GAA Football

I toyed with walking away, but not after suffering Dub defeat insists Colm Cavanagh

Colm Cavanagh rises high with Dublin's James McCarthy during yesterday's All-Ireland final
Picture by Philip Walsh
Neil Loughran

COLM Cavanagh admits he would have been tempted to call time had Tyrone toppled the Dubs yesterday, but the Red Hand midfielder is not prepared to finish on a sour note and intends to be back in county colours next year.

The Moy man is the one survivor from Tyrone’s last All-Ireland success 10 years ago, and there had been some talk he could follow his brother Sean into inter-county retirement.

Cavanagh revealed it was something he had considered but, after yesterday’s six point defeat to the all-conquering Dubs brought an end to a year when the Red Hands built impressively through the back door, he is already eyeing up another crack.

“Yeah, look I toyed with this,” said the Allstar midfielder.

“I laughed and joked with the boys that if we were to win something this year I could see my days out – I did consider it this year if we had won. I’m 31 years of age now, I’m not getting any younger, a lot of these guys are making it harder and harder to come back and compete with.

“However, I don’t know whether I could go out like that. There’s serious potential in this team, we’ve developed a great bond over the last number of months.

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“Moy won an All-Ireland this year and I came in late to the panel, and it took me a wee while to adjust and get back into the scene. But to see how the group dynamic evolved over the couple of months through the Qualifier run was unbelievable and I think we have a really strong group there who enjoy each other’s company and will go to the well for each other. That’s important, and that can hopefully go well for us next year.”

Considering how handily Tyrone were dismissed in their 2017 semi-final with Jim Gavin’s men, Mickey Harte and his players can take solace from the fact that the gap has closed significantly.

Indeed, in the early stages of the game they raced into a four-point lead at a startled Croke Park before the Dubs sucker-punched them with two goals before the break.

Cavanagh admits the Red Hands had surprised themselves by coming out of the blocks so quickly, and feels they lost their composure and became “reckless”.

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“To be honest, I think the fast start was unbelievable and we shocked ourselves in a way going 5-1 up,” he added.

“We seemed to go into a panic mode, which is crazy to think because we felt we could manage the game if we went 5-1 up. But we were reckless, we kicked shots away and we made bad decisions.

“Had that not been the case, it could have been a very different end to the first half. It turned out that Dublin got a point back, got the goal and it really took the stuffing out of us and it was very hard to recover after they did that.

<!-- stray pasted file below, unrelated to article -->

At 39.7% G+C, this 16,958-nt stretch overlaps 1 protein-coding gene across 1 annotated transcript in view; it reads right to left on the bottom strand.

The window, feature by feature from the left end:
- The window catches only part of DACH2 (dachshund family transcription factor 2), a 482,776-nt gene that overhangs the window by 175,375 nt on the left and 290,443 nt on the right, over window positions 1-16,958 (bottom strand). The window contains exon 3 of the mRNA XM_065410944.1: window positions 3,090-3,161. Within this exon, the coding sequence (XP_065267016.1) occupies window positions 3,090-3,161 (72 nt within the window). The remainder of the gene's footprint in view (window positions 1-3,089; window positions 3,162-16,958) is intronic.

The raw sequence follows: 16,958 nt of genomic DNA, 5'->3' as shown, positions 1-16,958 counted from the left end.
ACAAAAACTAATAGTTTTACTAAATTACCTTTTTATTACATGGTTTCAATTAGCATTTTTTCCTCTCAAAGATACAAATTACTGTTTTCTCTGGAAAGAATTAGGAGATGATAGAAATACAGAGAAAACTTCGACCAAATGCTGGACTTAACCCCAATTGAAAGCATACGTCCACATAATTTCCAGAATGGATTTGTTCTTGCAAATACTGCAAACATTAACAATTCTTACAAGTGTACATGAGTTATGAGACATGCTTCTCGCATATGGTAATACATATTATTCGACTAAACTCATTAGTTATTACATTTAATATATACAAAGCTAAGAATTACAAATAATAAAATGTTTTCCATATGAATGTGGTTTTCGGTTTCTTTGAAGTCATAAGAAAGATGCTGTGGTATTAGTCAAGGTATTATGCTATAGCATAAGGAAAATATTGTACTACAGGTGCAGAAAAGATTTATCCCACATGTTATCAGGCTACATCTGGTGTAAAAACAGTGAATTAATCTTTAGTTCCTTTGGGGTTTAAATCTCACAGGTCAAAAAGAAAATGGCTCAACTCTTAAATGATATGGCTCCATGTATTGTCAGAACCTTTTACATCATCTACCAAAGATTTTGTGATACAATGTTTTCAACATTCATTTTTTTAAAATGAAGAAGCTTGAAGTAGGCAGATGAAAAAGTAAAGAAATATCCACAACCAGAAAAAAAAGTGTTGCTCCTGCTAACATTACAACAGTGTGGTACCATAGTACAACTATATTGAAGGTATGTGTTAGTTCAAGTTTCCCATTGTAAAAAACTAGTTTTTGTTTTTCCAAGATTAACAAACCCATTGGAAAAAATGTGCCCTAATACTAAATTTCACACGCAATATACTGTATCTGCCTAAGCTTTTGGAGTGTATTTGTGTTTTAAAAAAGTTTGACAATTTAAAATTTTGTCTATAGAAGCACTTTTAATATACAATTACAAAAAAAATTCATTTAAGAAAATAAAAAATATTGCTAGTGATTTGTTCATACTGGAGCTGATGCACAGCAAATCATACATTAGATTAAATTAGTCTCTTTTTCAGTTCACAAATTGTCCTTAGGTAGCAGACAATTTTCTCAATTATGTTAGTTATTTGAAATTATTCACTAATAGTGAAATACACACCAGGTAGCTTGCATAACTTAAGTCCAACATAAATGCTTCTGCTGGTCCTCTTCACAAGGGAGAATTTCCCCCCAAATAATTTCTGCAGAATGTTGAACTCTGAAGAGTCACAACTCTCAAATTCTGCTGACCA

“Yeah, that first 20 minutes we’ll probably look back on the hardest and say ‘why were wee not a wee bit better and put Dublin under pressure?’ But that’s sport and it’s hard to get that message out whenever the crowd is rocking to keep the ball and be smart.”

Cavanagh was among the freshest faces on the panel when Tyrone stormed the Kingdom in 2008, in a group that included greats like Brian Dooher, Stephen O’Neill, Ryan McMenamin and his brother Sean among a host of others.

The class of 2018 doesn’t have that reservoir of experience to call upon yet, and at times it told as Dublin took a stranglehold on the game: “It’s a fair point. It’s a big occasion, everyone wants to do their best and impress.

“Yeah, potentially a wee bit at crucial times and the game management part of it wasn’t what it should have been. And I know that – I’m not trying to have a go at anyone. We just know that we didn’t manage the game well at a crucial time.

“To be honest we were totally in control and Dublin were under pressure. But look, the next part after that 20 minutes, you have to give credit where credit is due. They put us to the sword and they got the scores and their game management was brilliant.

“Their kick-outs were brilliant and we found it very difficult to stifle that. Once we made a mistake up front or gave the ball away, even for myself trying to get back trying to cover that hole, they had the ball right beside me by the time I got back and turned around.

“They are shocking fast, their speed of transition is very good and they’ve obviously worked on it a lot. We found it hard to get set up and get things organised because you don’t have the time that other teams give you.”

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